NASCAR Driver Loses Sponsorship over Racial Slur Someone Else Said 30 Years Ago


The roar of the engines and the roar of the crowd. The brightly colored multiple-decal-emblazoned mechanical beasts of speed racing around the track. There is something special about NASCAR that fans and sponsors, for generations, have loved.

But one sponsor, Lilly Diabetes, has lost a little love for one of the drivers, yanking their sponsorship over a racial slur. The problem is, the driver they withdrew sponsorship from didn’t make the comment they found offensive, The Blaze reported.

Conor Daly was born in 1991 to a racing family, his father being Irish former Formula One driver Derek Daly. Recently, some scandal resurfaced regarding a racial slur used in the 80s by Derek.

However, according to a statement from Derek published by The Indianapolis Star, there is far more to the story than had been told. Derek states that some falsehoods have been claimed about what happened all those years ago.

“Last night WISH-TV severed ties with me after former sports broadcaster Bob Lamey apparently inaccurately attributed a racial slur to me during an interview in the early 80’s,” Derek Daly said. “It was reported on their web site that I confirmed this.”

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“Both of these reports are factually incorrect,” he explained. “On this subject, I was never interviewed by Bob Lamey. The slanderous statements made by Bob, and now being attributed to me, are not only factually incorrect, but offensive.”

In his statement, Derek explained what really happened. He also shared what he actually said all those years ago:

“The facts are: In the early 80’s, after I had recently relocated to the United States, I was interviewed by radio reporter Larry Henry and I was asked about my situation with my new American team. I responded by explaining that I was a foreign driver now in America, driving for an American team, with an American crew, and with an American sponsor — and that if things did not go well, the only “n—– in the wood pile” would be me.”

“At the time, I meant that I, as the new foreigner on the team, would shoulder the blame and I would be the scapegoat. This was not in any way shape or form meant to be a racial slur. This phrase was commonly used in Ireland, Britain, and Australia.”

Was Lilly Diabetes right to pull its sponsorship from Conor Daly?

“When I used that phrase in the early 80’s, I had no idea that in this country that phrase had a horribly different meaning and connotation, as it was commonplace in Ireland. After moving to the United States, I quickly learned what a derogatory term it was.”

“When I was first informed of this, I was mortified at the offense I might have caused people. I have therefore never used the word since. I made this mistake once, but never again.”

He went on to explain that through his career, he has acquired “good friends and colleagues from almost every race, nationality, and religion,” and suggested some of those invidials be asked about his character.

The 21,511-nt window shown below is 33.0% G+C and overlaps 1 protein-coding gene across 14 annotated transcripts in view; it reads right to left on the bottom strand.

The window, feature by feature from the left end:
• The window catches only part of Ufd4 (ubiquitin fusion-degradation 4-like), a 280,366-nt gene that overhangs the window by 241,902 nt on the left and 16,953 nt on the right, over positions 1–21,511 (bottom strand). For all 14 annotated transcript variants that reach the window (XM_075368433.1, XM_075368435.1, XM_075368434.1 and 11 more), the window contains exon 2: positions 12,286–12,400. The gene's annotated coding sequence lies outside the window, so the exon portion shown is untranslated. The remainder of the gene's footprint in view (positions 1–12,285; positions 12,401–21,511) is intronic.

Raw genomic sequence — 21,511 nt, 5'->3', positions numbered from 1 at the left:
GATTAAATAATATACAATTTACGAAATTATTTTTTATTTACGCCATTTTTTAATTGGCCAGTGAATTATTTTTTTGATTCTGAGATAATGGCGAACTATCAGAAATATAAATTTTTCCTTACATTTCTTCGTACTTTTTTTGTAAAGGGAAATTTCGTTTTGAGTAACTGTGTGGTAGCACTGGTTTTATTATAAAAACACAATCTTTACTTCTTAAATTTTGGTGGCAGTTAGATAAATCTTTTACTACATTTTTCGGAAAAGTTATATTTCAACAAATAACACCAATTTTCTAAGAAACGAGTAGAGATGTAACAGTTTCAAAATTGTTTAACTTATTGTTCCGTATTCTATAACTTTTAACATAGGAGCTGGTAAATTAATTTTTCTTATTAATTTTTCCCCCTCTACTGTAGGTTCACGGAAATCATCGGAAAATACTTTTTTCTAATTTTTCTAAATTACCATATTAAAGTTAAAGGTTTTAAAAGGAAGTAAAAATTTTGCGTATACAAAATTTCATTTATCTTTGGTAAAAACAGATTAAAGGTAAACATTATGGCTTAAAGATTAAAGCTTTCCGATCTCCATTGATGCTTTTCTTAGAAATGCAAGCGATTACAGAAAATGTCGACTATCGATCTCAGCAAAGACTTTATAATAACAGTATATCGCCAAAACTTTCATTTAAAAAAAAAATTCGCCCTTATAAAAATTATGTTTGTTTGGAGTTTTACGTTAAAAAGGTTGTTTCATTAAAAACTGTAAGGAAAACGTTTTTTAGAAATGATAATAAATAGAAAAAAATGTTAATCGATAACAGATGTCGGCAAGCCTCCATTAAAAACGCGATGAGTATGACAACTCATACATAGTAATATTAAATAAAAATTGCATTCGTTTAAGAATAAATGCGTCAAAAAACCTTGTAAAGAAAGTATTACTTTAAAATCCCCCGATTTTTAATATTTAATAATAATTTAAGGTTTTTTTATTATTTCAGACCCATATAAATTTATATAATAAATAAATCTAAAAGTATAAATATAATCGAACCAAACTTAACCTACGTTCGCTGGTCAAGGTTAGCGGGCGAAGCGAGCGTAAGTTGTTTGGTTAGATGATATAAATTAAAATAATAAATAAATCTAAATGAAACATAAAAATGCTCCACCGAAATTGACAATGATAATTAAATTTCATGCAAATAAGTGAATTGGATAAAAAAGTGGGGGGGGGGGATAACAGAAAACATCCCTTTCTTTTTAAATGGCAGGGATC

Henry reached out to The Star and confirmed that the phrase had been used by Derek in an interview with him, but that wasn’t the only corroboration The Star received regarding Daly’s statement.

“Willy T. Ribbs, the first African-American to compete in the Indy 500, provided IndyStar with a message supporting Daly,” The Star reported.

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Although Conor wasn’t even born until years after the comment his father made 30 years ago, Lilly Diabetes saw fit to withdraw its sponsorship from him over it. In a statement published via Twitlonger by NASCAR wire service stringer Chris Knight, the drug company explained that it “remain committed to our mission of supporting people with diabetes.”

They also shared why they pulled their sponsorship from Conor, who actually has Type I diabetes.

“Our sponsorship in Saturday’s race is intended to raise awareness of treatment options and resources for people living with diabetes,” the company claimed. “Unfortunately, the comments that surfaced this week by Derek Daly distract from this focus, so we have made the decision that Lilly Diabetes will no longer run the No. 6 at Road America this weekend.”

Conor also used social media to express his own thoughts on the matter:

Some commenting on his tweet joked that they may now have to “pay” for liking his tweet many years down the road. Or worse, that their children will.

Interestingly, while they have pulled support, no tweet about pulled sponsorship appears on Lilly Diabetes’ timeline. Additionally, what does appear are tweets dated just prior to the pulled sponsorship showing support for Conor.

The following day, the company put out another tweet of support for Conor, including yet another video clip with him:

To the casual observer, it could appear that the company fully backs this young driver. The casual observer could be completely unaware that it had just pulled its sponsorship over something his father said years before he was even born.

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